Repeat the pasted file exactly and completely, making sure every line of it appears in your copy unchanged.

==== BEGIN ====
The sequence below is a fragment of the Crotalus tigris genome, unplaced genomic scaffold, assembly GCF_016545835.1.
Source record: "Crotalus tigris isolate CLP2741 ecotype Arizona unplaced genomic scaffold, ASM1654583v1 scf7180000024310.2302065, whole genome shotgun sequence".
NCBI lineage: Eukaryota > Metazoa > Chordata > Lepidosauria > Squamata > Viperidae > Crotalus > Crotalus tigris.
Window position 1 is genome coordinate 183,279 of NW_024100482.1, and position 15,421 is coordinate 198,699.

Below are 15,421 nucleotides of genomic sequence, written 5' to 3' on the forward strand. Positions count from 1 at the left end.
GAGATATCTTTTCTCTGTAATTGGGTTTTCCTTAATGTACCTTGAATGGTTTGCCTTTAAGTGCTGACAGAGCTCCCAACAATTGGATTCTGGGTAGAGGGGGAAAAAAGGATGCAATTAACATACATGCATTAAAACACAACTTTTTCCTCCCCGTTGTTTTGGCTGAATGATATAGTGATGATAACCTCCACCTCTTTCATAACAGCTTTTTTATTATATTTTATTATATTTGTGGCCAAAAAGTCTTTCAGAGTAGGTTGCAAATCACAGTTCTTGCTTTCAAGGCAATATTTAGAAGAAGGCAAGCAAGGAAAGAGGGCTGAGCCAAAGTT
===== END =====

The sequence below is a fragment of the Crotalus tigris genome, unplaced genomic scaffold, assembly GCF_016545835.1.
Source record: "Crotalus tigris isolate CLP2741 ecotype Arizona unplaced genomic scaffold, ASM1654583v1 scf7180000024310.2302065, whole genome shotgun sequence".
NCBI lineage: Eukaryota > Metazoa > Chordata > Lepidosauria > Squamata > Viperidae > Crotalus > Crotalus tigris.
Window position 1 is genome coordinate 183,279 of NW_024100482.1, and position 15,421 is coordinate 198,699.

Below are 15,421 nucleotides of genomic sequence, written 5' to 3' on the forward strand. Positions count from 1 at the left end.
GAGATATCTTTTCTCTGTAATTGGGTTTTCCTTAATGTACCTTGAATGGTTTGCCTTTAAGTGCTGACAGAGCTCCCAACAATTGGATTCTGGGTAGAGGGGGAAAAAAGGATGCAATTAACATACATGCATTAAAACACAACTTTTTCCTCCCCGTTGTTTTGGCTGAATGATATAGTGATGATAACCTCCACCTCTTTCATAACAGCTTTTTTATTATATTTTATTATATTTGTGGCCAAAAAGTCTTTCAGAGTAGGTTGCAAATCACAGTTCTTGCTTTCAAGGCAATATTTAGAAGAAGGCAAGCAAGGAAAGAGGGCTGAGCCAAAGTT